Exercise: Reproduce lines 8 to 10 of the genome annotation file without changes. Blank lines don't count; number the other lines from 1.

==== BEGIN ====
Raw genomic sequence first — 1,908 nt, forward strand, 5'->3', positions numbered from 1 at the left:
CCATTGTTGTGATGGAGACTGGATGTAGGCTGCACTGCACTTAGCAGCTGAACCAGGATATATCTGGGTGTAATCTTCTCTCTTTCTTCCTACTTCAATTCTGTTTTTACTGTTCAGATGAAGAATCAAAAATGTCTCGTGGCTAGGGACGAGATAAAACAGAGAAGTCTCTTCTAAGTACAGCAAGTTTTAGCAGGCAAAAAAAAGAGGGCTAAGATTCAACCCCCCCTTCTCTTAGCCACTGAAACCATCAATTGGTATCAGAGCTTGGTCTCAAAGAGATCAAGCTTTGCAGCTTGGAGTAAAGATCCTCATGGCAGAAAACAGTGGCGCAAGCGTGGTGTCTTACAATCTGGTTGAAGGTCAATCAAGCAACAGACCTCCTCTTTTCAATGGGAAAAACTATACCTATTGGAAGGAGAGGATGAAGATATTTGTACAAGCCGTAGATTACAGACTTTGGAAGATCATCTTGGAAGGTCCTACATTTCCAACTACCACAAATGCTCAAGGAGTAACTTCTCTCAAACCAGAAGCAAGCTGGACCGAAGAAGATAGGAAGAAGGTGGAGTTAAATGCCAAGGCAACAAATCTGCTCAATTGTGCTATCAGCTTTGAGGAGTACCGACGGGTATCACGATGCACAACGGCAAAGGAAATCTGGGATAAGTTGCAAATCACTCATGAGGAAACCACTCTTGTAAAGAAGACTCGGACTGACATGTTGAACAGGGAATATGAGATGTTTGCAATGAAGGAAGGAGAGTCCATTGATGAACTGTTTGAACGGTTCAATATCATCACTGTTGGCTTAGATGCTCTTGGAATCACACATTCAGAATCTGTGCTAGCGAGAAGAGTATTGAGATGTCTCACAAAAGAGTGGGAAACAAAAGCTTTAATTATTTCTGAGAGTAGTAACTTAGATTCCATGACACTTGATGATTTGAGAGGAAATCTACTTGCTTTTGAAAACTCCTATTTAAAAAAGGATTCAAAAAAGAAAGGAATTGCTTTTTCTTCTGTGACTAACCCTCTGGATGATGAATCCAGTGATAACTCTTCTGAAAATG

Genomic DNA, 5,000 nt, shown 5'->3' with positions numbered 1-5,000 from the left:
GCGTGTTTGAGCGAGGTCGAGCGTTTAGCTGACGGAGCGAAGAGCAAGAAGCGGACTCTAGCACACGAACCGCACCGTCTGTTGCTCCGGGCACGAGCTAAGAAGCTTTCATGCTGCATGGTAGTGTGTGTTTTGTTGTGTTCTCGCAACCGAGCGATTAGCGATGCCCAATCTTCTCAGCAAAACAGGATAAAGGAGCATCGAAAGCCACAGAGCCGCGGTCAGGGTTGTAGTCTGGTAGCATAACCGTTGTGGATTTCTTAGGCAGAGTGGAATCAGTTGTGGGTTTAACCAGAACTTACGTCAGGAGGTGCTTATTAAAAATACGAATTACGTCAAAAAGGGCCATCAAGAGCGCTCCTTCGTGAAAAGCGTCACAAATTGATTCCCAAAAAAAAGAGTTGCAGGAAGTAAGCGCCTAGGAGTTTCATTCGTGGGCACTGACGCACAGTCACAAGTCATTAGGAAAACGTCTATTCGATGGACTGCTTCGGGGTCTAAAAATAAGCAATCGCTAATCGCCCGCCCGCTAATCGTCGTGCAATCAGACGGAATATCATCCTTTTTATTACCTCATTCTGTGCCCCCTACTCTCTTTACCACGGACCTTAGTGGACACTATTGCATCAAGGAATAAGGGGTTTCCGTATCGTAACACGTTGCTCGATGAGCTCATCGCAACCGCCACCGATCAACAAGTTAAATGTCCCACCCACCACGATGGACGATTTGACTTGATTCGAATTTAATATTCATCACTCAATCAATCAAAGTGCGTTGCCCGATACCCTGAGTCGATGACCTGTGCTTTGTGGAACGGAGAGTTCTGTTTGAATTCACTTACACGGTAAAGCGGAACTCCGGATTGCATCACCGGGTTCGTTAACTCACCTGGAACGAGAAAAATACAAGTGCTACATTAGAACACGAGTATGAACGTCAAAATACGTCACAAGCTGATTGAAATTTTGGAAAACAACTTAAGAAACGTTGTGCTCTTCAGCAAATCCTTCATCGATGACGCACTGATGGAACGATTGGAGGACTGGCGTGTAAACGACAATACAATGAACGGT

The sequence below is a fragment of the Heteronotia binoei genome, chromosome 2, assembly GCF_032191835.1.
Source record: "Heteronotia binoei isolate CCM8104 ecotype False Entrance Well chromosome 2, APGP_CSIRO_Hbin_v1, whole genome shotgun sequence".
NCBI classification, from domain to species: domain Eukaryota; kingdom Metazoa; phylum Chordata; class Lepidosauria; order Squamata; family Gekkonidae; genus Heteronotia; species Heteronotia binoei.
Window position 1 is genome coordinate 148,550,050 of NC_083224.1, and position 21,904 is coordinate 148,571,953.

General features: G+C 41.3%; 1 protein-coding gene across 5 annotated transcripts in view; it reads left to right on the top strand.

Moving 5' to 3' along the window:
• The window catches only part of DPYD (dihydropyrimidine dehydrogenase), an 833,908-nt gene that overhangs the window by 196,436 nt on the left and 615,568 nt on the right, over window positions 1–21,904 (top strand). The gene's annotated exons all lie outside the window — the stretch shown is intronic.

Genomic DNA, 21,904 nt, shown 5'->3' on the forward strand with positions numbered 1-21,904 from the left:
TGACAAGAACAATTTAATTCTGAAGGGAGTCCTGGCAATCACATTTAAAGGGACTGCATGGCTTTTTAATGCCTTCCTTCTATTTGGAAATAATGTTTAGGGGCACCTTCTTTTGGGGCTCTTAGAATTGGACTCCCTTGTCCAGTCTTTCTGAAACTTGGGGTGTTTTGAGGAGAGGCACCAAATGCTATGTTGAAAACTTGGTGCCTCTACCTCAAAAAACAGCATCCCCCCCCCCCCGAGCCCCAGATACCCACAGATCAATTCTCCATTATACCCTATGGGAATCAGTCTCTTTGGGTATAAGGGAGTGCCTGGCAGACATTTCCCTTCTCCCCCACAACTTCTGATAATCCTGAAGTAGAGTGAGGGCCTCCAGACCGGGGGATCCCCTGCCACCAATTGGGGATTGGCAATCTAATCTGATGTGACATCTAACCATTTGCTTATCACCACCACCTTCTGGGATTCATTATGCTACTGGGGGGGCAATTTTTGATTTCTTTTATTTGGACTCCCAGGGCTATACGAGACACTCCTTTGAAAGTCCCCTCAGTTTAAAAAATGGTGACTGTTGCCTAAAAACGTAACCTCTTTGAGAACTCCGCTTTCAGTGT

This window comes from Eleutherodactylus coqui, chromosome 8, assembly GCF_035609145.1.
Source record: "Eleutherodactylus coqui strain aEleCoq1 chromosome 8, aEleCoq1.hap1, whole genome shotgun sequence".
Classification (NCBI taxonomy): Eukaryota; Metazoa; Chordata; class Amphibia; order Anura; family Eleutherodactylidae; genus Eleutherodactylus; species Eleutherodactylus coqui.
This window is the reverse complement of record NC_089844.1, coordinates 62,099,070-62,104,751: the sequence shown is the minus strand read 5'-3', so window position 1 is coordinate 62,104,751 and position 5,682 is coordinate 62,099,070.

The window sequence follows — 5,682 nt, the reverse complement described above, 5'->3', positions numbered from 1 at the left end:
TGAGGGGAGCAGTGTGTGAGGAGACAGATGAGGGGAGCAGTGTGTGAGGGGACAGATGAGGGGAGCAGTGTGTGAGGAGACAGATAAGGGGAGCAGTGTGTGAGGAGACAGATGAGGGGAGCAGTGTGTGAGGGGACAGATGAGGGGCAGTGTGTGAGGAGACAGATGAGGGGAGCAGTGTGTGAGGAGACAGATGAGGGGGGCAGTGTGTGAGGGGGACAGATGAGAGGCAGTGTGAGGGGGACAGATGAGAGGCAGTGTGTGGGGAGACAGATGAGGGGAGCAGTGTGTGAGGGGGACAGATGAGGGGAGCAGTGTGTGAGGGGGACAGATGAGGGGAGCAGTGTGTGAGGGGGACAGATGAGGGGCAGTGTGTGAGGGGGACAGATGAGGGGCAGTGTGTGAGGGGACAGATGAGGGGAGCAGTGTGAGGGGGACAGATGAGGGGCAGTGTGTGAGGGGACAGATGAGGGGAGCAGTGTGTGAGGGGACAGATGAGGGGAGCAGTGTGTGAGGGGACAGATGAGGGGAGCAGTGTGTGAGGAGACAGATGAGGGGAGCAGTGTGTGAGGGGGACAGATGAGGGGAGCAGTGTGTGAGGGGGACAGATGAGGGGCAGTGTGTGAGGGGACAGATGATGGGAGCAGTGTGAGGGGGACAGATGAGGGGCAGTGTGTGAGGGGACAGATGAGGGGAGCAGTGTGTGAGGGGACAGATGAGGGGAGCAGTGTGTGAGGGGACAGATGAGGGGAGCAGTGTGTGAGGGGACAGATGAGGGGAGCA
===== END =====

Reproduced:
Window position 1 is genome coordinate 148,550,050 of NC_083224.1, and position 21,904 is coordinate 148,571,953.

General features: G+C 41.3%; 1 protein-coding gene across 5 annotated transcripts in view; it reads left to right on the top strand.

Moving 5' to 3' along the window: